12: Jamaica: Jamaica again took the title for the largest Caribbean supplier of marijuana to the United States and local Caribbean islands but according to the State Department, Jamaica is also a transit point for cocaine trafficked from South America to North America and other international markets and some drug trafficking organizations exchange Jamaican marijuana for cocaine. Drugs reportedly flows from and through Jamaica by maritime conveyance, air freight, human couriers, and private aircraft. Marijuana and cocaine are trafficked from and through Jamaica into other Caribbean nations, the United States, Canada, and the United Kingdom. Illicit drugs serve as a means of exchange for illegally-trafficked firearms entering the country, exacerbating Jamaica’s security situation, the new US report said.
13: Mexico: Mexico remains on the US list as a major transit country for cocaine and heroin and a source country for heroin, marijuana, and methamphetamine destined for the United States.
14: Nicaragua: Nicaragua remains a primary transit route for drug trafficking, the State Department says. The United States estimates that approximately 90 percent of the cocaine trafficked to the United States during the first six months of 2015 first transited through the Mexico/Central America corridor.
15: Panama: Panama also remains a major transshipment crossroads for illicit drug trafficking due to its location and logistics infrastructure. The United States estimates that approximately 90 percent of the cocaine trafficked to the United States during the first six months of 2015 first transited through the Mexico/Central America corridor. Transnational drug trafficking organizations, including Mexican and Colombian groups, move illegal contraband through Panama’s remote Darién region and along its coastline and littoral zones. Drug traffickers exploit Panama’s transportation infrastructure, including the second largest free trade zone in the world, four major container seaports, airports, and the Pan-American Highway.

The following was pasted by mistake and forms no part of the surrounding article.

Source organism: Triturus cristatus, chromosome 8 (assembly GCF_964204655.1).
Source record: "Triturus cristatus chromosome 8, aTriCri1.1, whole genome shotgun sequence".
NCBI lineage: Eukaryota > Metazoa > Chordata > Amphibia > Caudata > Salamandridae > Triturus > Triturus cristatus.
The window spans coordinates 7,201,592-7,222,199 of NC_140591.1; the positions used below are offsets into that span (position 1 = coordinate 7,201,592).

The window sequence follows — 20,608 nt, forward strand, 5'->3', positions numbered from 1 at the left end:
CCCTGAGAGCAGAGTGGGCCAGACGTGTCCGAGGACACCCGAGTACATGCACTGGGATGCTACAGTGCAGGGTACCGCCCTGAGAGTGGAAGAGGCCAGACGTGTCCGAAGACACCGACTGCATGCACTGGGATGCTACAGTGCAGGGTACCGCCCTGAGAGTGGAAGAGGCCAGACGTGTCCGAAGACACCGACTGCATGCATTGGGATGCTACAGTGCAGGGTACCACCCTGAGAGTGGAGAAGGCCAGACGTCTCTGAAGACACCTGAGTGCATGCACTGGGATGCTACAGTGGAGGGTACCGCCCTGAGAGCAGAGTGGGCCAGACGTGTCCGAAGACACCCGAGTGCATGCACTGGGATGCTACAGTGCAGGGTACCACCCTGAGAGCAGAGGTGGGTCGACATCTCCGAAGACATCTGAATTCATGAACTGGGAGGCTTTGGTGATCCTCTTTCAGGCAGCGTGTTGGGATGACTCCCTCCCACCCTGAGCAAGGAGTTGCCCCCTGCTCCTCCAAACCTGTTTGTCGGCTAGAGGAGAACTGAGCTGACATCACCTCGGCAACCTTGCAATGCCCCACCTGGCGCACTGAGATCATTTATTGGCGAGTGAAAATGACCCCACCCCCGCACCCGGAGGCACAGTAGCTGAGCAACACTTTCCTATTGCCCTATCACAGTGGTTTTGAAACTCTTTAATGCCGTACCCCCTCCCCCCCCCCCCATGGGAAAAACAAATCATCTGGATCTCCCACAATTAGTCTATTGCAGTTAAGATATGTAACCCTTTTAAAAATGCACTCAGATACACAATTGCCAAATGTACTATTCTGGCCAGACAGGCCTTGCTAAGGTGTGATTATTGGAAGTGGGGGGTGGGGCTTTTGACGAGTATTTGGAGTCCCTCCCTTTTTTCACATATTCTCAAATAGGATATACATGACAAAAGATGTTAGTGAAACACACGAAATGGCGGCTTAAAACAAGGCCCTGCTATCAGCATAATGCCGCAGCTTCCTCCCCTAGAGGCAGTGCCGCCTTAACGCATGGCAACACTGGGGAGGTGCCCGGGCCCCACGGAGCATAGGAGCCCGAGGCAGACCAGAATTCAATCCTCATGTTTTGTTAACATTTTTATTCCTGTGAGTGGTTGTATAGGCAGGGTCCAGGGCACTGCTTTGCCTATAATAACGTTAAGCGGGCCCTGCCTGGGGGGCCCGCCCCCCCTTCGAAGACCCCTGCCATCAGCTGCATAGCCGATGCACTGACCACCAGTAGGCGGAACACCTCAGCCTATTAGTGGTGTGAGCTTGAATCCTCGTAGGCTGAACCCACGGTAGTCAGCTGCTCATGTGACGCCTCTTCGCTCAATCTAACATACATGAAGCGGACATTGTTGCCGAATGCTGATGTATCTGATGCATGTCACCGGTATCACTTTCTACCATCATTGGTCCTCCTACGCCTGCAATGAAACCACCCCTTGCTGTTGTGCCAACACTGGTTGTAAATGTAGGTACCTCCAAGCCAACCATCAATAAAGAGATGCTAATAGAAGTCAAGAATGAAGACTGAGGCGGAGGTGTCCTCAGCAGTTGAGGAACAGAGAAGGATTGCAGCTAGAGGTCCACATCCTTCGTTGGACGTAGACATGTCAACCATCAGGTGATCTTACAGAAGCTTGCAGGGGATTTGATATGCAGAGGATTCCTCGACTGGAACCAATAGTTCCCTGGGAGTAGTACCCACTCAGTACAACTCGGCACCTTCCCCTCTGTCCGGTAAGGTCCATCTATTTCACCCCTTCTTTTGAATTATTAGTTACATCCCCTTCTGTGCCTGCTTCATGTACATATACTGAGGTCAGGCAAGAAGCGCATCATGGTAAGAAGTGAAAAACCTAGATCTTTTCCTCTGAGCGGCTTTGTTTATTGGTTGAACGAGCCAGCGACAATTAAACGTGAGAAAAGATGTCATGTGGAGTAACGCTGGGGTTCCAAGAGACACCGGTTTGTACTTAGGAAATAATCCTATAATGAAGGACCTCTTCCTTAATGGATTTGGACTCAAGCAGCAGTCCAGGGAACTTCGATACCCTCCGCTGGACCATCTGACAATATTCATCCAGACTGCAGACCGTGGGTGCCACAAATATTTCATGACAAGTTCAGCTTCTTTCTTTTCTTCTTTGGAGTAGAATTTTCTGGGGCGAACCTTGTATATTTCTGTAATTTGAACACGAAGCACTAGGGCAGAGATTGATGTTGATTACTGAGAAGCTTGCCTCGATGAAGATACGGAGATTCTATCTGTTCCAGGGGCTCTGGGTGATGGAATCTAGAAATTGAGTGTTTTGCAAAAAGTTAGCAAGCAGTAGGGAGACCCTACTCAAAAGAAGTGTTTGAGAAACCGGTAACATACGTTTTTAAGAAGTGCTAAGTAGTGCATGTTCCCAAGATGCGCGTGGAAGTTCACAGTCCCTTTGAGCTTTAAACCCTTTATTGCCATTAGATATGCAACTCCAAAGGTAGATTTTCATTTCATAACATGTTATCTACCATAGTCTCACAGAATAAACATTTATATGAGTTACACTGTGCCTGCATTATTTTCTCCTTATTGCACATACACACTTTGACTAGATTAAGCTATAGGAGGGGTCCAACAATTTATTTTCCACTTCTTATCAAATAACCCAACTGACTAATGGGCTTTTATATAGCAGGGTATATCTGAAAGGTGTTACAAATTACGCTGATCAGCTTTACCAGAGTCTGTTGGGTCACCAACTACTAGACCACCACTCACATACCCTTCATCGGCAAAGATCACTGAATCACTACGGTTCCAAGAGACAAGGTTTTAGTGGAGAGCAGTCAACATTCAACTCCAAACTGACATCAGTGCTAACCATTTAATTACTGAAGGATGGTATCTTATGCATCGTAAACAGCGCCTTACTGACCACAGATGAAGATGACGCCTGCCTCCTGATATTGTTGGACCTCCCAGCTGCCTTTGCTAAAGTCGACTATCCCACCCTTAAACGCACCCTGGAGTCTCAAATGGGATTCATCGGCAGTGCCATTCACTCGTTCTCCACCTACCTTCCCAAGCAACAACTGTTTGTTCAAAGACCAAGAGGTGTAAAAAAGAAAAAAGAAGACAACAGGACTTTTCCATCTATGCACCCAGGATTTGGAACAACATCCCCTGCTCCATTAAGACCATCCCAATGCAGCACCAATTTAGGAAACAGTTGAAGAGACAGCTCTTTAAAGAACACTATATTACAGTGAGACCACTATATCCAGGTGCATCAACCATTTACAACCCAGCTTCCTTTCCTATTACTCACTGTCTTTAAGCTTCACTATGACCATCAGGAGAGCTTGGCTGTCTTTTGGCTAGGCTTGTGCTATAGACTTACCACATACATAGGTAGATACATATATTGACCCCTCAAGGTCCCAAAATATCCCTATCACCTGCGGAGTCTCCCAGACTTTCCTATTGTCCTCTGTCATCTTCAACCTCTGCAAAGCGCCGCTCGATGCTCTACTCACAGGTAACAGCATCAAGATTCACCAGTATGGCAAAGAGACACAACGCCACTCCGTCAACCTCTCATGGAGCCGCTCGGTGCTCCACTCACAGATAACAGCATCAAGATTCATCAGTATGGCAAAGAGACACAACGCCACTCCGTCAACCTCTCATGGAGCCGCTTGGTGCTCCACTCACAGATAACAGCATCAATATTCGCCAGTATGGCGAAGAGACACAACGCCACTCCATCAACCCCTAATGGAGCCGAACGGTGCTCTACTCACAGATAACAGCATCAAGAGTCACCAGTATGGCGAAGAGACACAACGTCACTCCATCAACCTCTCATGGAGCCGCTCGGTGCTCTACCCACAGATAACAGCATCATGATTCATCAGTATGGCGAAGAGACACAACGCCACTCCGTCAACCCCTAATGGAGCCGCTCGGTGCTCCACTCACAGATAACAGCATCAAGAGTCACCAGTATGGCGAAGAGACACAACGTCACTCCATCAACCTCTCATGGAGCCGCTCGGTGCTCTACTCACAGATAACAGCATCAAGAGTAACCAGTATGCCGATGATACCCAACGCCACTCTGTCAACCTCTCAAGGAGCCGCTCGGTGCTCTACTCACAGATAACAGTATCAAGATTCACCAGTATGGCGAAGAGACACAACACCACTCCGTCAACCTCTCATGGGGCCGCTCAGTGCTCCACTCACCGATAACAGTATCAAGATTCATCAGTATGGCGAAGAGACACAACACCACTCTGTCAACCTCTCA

16: Peru: Peru has taken the title of the world’s top producer of cocaine and was the second-largest cultivator of coca, with an estimated 46,500 hectares (ha) under cultivation as of 2014, the most recent year for which data is available. Peru is also a major importer of precursor chemicals used for cocaine production.The majority of cocaine produced in Peru, according to the US, goes to South American countries for domestic consumption, or for onward shipment to Europe, the United States, East Asia, Mexico, and Africa via private and commercial aircraft and land and maritime conveyances.
17: Venezuela: Venezuela remained on the US list as a major drug-transit country in 2015. The State Department says Venezuela is one of the preferred trafficking routes for illegal drugs, predominately cocaine, from South America to the Caribbean region, Central America, the United States, Western Africa, and Europe, due to its porous western border with Colombia. In 2015, traffickers reportedly moved increased amounts of marijuana cultivated in Colombia through Venezuela, primarily to the Caribbean Islands. Limited coca cultivation also reportedly occurs along Venezuela’s border with Colombia. Some precursor chemicals used to produce cocaine are trafficked through Venezuela, but the quantity is unknown.
Of these countries, Bolivia and Venezuela were designated by President Obama as having “failed demonstrably” during the previous 12 months to adhere to their obligations under international counter-narcotics agreements. The President determined, however, that continued support for bilateral programs in Venezuela is vital to the national interests of the United States.